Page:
If you’re frustrated that your app was rejected from the App Store, you are in good company.
Scott Virkler, senior vice president of eProducts at global science and medical publishing behemoth Elsevier, had a few choice words about Apple’s approval process – and getting rejected by it.
Virkler, speaking in San Francisco at Appnation Enterprise, said his company had three apps rejected by Apple just last week, “because they don’t get our business.”
Elsevier is a $400-million-a-year business with over 2,600 medical journals, from titles like The Lancet to more niche ones, spanning the gamut of topics from Artificial Intelligence in Medicine to Zoology.
“The apps were rejected, they think we’re trying to spam them with all this content about global medicine or something,” he said. “Apple thinks apps are all about feature functionality, but in our world it’s all about the content. They treat us like an entertainment company, so they think we should put everything into one app as if it were TV, but our content doesn’t work like that.”
For example, he pointed out, The Sleep Medicine Review and The American Journal of Cardiology are two completely separate products with different subscribers and advertisers.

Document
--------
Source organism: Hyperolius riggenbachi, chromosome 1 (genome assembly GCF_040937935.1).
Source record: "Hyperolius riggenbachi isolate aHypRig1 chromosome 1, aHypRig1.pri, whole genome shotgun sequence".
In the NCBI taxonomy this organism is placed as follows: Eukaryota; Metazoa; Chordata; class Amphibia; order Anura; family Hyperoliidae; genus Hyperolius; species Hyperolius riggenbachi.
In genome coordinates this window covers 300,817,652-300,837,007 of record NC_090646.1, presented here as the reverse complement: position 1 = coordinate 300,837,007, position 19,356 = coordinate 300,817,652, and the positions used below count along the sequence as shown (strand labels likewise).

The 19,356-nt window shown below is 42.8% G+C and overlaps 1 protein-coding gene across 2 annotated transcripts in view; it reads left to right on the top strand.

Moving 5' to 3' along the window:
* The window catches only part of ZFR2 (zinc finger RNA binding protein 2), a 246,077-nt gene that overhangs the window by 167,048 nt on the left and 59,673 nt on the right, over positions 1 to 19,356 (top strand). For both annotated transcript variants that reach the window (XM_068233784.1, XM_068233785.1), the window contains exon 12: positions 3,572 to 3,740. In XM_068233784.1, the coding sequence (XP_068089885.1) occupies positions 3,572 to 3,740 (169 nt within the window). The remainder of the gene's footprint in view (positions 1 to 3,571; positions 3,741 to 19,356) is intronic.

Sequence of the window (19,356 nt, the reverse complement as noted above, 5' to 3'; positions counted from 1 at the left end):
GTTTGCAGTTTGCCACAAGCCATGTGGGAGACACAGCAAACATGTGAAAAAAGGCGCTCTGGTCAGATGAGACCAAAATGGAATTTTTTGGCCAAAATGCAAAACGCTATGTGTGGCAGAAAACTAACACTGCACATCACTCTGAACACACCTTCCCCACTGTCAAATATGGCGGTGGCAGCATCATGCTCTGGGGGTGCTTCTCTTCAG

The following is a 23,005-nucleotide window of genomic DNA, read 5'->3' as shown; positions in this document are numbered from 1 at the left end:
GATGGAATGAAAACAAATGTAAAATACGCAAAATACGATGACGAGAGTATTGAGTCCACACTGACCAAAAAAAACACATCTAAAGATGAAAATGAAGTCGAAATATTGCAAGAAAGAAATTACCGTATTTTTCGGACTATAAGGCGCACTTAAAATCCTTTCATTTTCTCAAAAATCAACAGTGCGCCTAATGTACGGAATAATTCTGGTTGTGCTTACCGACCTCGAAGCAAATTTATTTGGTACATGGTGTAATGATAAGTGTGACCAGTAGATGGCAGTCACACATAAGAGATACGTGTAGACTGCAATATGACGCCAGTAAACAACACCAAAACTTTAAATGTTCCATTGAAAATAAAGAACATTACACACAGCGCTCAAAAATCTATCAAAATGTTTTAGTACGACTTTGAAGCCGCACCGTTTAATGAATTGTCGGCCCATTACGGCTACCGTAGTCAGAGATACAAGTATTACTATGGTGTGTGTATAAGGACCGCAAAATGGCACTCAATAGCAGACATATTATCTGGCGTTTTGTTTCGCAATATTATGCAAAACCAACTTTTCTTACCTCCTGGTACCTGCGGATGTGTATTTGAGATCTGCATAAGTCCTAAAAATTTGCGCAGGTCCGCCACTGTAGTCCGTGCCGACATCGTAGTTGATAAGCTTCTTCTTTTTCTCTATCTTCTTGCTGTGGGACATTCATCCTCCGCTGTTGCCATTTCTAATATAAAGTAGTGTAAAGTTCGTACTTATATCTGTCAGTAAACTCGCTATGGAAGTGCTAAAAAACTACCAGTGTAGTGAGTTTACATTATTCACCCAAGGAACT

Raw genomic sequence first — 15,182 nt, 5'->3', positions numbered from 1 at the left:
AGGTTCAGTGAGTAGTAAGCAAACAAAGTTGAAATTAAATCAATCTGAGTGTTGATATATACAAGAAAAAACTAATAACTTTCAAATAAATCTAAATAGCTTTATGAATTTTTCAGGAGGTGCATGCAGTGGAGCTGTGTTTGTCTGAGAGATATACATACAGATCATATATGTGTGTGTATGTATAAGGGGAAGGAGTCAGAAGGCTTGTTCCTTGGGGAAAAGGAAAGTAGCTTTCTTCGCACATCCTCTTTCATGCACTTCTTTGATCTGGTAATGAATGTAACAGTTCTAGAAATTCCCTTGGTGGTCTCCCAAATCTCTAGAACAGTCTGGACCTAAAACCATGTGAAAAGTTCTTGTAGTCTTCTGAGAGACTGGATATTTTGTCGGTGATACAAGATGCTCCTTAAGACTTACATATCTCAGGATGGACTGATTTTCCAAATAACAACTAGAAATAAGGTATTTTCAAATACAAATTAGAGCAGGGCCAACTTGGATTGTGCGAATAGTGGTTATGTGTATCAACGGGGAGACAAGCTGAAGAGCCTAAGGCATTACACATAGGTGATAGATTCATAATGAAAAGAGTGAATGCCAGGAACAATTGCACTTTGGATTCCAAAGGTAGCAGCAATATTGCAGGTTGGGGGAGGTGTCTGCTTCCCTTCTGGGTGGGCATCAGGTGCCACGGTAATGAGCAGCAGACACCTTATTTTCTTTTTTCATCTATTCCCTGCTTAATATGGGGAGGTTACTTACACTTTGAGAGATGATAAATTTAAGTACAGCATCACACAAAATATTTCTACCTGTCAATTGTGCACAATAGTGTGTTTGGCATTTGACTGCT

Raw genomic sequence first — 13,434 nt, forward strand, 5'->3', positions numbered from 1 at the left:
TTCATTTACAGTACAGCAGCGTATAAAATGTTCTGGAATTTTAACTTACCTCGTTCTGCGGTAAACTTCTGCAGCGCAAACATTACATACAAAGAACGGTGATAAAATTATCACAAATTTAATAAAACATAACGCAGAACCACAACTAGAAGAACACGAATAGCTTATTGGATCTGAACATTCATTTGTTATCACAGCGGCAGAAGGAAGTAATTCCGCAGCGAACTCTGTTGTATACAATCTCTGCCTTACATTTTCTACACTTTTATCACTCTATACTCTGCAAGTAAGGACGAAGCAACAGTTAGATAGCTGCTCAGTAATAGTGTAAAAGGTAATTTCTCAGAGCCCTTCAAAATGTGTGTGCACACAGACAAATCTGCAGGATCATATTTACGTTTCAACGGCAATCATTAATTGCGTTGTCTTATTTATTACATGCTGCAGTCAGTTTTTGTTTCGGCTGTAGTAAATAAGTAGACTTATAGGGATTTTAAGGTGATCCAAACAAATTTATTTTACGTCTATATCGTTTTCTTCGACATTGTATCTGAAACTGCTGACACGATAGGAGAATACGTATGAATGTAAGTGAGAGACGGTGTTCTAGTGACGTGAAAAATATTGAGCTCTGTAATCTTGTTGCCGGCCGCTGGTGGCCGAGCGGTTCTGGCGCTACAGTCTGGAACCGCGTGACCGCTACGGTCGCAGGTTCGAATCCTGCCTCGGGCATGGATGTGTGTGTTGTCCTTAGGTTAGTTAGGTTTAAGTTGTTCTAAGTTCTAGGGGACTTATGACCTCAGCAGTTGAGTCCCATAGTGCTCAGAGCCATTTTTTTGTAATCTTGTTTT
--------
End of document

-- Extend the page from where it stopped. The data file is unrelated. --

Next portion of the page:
“We’re trying to get someone [at Apple] to answer the phone to have that discussion,” he said. When interviewer and Appnation founder Drew Ianni noticed his subject was getting a bit hot under the collar, Virkler responded: “Yeah, I have an opinion on this.”
Hiccups in the app approval process aside, Virkler says they hope to have all of their publications available in app form by the end of February. They already have dozens of publications in iTunes.
Flagship publication The Lancet was launched as an app free to subscribers, deliberately without much publicity, over the Christmas holidays. Virkler says a significant number of downloads (guess those docs and researchers found iPads under the tree?) speaks to the significant interest for the company’s content in app format.
“The medical market is huge and they are fast adopters of medical tech,” he added.